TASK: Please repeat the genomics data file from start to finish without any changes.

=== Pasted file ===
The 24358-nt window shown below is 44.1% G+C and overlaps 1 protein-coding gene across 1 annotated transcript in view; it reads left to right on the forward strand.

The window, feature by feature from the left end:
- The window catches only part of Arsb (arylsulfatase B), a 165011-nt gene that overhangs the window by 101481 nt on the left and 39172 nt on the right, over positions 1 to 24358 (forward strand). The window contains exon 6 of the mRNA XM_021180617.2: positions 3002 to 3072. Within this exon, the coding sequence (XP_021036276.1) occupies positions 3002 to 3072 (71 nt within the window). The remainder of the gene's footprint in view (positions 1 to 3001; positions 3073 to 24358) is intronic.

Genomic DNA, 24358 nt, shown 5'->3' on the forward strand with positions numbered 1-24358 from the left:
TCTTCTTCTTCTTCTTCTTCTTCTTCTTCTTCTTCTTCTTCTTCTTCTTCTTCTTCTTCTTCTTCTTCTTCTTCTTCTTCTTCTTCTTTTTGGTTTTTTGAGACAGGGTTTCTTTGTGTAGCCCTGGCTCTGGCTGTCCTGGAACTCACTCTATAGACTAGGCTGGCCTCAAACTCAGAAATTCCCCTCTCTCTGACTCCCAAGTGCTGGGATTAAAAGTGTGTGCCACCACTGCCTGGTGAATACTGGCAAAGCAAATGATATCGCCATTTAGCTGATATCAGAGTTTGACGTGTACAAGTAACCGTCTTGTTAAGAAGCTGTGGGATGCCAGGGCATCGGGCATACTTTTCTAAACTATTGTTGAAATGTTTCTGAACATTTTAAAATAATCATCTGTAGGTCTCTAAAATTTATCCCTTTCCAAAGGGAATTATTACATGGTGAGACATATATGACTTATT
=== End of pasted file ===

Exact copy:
The 24358-nt window shown below is 44.1% G+C and overlaps 1 protein-coding gene across 1 annotated transcript in view; it reads left to right on the forward strand.

The window, feature by feature from the left end:
- The window catches only part of Arsb (arylsulfatase B), a 165011-nt gene that overhangs the window by 101481 nt on the left and 39172 nt on the right, over positions 1 to 24358 (forward strand). The window contains exon 6 of the mRNA XM_021180617.2: positions 3002 to 3072. Within this exon, the coding sequence (XP_021036276.1) occupies positions 3002 to 3072 (71 nt within the window). The remainder of the gene's footprint in view (positions 1 to 3001; positions 3073 to 24358) is intronic.

Genomic DNA, 24358 nt, shown 5'->3' on the forward strand with positions numbered 1-24358 from the left:
TCTTCTTCTTCTTCTTCTTCTTCTTCTTCTTCTTCTTCTTCTTCTTCTTCTTCTTCTTCTTCTTCTTCTTCTTCTTCTTCTTCTTCTTTTTGGTTTTTTGAGACAGGGTTTCTTTGTGTAGCCCTGGCTCTGGCTGTCCTGGAACTCACTCTATAGACTAGGCTGGCCTCAAACTCAGAAATTCCCCTCTCTCTGACTCCCAAGTGCTGGGATTAAAAGTGTGTGCCACCACTGCCTGGTGAATACTGGCAAAGCAAATGATATCGCCATTTAGCTGATATCAGAGTTTGACGTGTACAAGTAACCGTCTTGTTAAGAAGCTGTGGGATGCCAGGGCATCGGGCATACTTTTCTAAACTATTGTTGAAATGTTTCTGAACATTTTAAAATAATCATCTGTAGGTCTCTAAAATTTATCCCTTTCCAAAGGGAATTATTACATGGTGAGACATATATGACTTATT